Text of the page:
Republican Rep. Mary Miller of Illinois says it's time for public schools to bring God back into the classroom, insisting that the absence of faith from American education is responsible for the infiltration of sexually explicit material into public schools.
Miller participated in a panel discussion at the annual Conservative Political Action Conference Friday called “Town Hall: Pupil Propaganda.” The discussion focused on concerns about education in the United States, specifically the teaching of sexually explicit material and LGBT ideology to young children.
The congresswoman attributed the presence of such material in public schools to top officials in the Biden administration being “openly hostile to our American values.”
“I’ve been going at it with the education secretary,” she said. “He sent out an order to all public schools stating that if a teacher or student says that there are two genders, that they’re guilty of harassment, which is setting up our teachers to be fired and our students to be disciplined.”
Miller added, “I went at it with him and asked, ‘How many genders are there?’ He tried to deflect from my question and I went after him and he finally said to me, ‘I won’t answer your question.’”
Conservative commentator Candace Owens, who moderated the panel, accused public schools of perpetrating “active child abuse” by “purposefully teaching children the wrong ideas, purposefully confusing them, particularly in matters of sexuality.” After identifying the problems facing American education, the panelists offered solutions.
“The problem is that we kicked God out of our schools,” Miller asserted. “Our country was founded on Judeo-Christian principles, and it says in Jeremiah that … they refused to listen to the Word of God and they ended up having no shame.”
Miller elaborated on what she saw as the consequences of keeping God out of public schools: “We’ve told our kids that they come from nowhere and they’re here for no purpose, they’re heading to oblivion. But that is the problem. We need to tell our kids, they were created by God, they have a gift, they have a purpose and bring that back into the public school as a foundation.”
“God has left us on Earth to look for opportunities to overcome evil with good and all of us have an opportunity in front of [us],” she added.
Stacy Langton, a stay-at-home mom from Fairfax County, Virginia, who received considerable media attention for confronting her local school board about the presence of books she likened to “pornography” in the district’s libraries, suggested putting warning labels on books.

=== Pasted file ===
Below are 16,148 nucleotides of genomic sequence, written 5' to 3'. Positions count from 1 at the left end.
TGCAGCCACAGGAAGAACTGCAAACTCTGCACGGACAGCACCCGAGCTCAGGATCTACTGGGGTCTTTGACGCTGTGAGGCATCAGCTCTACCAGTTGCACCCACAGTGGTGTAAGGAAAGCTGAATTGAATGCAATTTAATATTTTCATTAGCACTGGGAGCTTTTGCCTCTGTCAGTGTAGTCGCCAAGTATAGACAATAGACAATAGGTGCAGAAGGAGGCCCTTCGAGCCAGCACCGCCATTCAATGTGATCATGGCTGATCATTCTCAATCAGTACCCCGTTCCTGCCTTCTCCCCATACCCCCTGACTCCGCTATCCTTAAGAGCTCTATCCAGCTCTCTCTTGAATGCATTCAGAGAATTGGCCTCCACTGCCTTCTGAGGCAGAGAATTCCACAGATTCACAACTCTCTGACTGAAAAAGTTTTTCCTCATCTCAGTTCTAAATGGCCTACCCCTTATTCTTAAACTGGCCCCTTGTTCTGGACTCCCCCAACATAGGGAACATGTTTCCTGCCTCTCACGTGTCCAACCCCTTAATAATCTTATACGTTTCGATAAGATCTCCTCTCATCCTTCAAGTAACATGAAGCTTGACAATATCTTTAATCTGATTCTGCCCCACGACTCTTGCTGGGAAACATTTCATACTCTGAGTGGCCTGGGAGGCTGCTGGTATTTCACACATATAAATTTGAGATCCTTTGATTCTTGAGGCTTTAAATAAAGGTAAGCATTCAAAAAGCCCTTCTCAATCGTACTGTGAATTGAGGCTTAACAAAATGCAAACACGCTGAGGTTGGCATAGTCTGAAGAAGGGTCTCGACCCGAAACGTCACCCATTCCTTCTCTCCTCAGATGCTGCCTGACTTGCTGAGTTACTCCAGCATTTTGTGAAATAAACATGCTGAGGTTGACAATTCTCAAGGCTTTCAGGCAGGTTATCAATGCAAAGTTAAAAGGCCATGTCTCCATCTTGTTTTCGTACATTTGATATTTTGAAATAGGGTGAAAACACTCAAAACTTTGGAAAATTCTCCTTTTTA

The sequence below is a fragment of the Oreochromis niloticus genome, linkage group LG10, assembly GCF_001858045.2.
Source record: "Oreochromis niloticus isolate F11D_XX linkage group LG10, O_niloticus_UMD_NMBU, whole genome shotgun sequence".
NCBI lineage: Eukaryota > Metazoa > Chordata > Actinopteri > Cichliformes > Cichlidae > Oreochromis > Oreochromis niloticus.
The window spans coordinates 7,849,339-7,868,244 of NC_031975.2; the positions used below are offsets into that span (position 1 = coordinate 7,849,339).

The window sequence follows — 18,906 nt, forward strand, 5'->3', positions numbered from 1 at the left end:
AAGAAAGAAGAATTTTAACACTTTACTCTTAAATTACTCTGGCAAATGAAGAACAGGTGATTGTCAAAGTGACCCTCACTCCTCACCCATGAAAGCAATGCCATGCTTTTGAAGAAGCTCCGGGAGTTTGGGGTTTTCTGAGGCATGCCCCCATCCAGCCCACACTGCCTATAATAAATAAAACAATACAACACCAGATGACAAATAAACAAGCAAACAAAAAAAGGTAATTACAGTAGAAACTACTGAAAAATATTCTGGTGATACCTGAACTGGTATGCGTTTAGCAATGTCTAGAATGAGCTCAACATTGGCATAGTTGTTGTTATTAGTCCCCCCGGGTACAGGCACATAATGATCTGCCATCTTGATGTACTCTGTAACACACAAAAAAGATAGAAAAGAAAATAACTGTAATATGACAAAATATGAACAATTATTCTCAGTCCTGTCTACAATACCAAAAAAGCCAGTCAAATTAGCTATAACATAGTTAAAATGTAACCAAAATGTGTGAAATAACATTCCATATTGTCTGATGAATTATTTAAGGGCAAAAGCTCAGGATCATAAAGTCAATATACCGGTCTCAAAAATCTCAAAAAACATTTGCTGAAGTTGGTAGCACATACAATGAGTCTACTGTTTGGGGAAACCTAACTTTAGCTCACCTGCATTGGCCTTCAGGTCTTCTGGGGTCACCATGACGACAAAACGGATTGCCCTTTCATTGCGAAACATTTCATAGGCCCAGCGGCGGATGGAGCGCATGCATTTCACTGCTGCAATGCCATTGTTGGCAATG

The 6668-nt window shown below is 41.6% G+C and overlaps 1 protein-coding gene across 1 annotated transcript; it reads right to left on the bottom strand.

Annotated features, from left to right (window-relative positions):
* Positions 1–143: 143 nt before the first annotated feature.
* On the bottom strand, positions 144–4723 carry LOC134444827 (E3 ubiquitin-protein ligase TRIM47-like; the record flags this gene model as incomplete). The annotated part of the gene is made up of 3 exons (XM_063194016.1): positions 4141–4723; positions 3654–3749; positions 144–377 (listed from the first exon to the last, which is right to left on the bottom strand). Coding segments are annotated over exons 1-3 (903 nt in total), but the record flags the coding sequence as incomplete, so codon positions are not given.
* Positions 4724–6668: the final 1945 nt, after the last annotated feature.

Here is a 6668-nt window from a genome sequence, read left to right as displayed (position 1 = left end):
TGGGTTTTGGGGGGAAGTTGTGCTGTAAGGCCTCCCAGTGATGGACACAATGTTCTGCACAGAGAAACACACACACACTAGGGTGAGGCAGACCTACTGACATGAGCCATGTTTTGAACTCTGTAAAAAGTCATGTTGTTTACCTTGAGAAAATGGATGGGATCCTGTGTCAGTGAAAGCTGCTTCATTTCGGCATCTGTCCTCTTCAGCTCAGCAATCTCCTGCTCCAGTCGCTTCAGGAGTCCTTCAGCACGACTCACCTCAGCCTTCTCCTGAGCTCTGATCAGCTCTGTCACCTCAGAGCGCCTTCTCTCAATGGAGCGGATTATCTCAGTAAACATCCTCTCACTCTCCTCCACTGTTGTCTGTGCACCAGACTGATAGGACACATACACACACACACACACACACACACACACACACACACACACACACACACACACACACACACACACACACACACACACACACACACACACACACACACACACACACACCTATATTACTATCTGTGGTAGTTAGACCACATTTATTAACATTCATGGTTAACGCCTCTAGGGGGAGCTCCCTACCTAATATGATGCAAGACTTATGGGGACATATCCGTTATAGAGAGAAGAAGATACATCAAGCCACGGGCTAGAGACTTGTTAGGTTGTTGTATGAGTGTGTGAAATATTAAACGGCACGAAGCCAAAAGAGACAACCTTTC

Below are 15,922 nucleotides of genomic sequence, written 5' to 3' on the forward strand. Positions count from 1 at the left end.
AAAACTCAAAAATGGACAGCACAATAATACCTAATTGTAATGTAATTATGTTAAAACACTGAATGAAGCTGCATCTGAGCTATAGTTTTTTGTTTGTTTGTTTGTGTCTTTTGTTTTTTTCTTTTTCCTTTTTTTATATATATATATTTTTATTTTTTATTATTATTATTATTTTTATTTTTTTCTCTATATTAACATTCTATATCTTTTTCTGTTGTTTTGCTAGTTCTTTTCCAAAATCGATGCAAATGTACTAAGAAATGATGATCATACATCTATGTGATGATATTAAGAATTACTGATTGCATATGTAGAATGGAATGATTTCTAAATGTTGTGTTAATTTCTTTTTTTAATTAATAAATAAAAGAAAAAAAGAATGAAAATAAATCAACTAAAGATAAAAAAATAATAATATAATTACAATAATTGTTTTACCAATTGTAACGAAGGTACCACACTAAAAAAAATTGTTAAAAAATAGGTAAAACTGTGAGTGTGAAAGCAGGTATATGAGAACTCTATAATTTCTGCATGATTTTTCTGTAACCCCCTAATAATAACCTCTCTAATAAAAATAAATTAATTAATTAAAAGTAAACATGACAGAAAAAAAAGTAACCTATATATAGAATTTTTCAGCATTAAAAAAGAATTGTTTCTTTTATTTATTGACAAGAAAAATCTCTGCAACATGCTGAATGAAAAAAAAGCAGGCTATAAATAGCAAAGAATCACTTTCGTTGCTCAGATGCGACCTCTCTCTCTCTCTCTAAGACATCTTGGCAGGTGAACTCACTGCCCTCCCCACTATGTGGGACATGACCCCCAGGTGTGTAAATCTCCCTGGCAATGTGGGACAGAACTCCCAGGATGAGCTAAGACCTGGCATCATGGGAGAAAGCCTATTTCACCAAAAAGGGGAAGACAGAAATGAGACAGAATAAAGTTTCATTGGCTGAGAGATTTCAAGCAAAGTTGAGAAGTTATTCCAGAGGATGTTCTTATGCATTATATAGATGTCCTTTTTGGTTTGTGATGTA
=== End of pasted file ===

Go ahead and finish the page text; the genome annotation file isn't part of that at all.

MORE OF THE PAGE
Langton now runs a grassroots organization of concerned parents called “Mama Grizzly” and explained that “Right now, the biggest thing that I’m working on is I want to be able to get some type of a labeling system for these types of books because we have a labeling system for everything else.”
“The [Motion Picture Association of America] has ratings on films and that’s to protect kids from … seeing pornography. You can’t go into an R-rated film if you’re under the age of 17,” she added. “We have it in the music industry and that exists because of what [former second lady] Tipper Gore did.”
Langton expressed support for putting “PAW prints” on books, an acronym for “parental advisory warning.” She highlighted the need to “close a loophole that we have in some of the laws in this country in every state that is exempting these types of materials in libraries.”
“That’s how these radical librarians are getting away with this right now. It was intended in the '70s to allow sex education. Well, sex education is not X-rated depictions of the act, right? That’s not what we are meant to do for children. And so, now you have radical librarians who are driving a truck through that loophole and bringing in all kinds of X-rated material.”
Langton contended that “until that loophole can be closed on the legislative front, if we label the books, at least then, parents won’t be shocked when something is coming home in their backpack” because “it would have a label on it, the PAW print label, and then they would know … there’s something in this book.” The Fairfax County mother expressed hope that she would have the same level of success that Gore had in her efforts to put “parental advisory labels on music.”
Ryan Foley is a reporter for The Christian Post. He can be reached at: email@example.com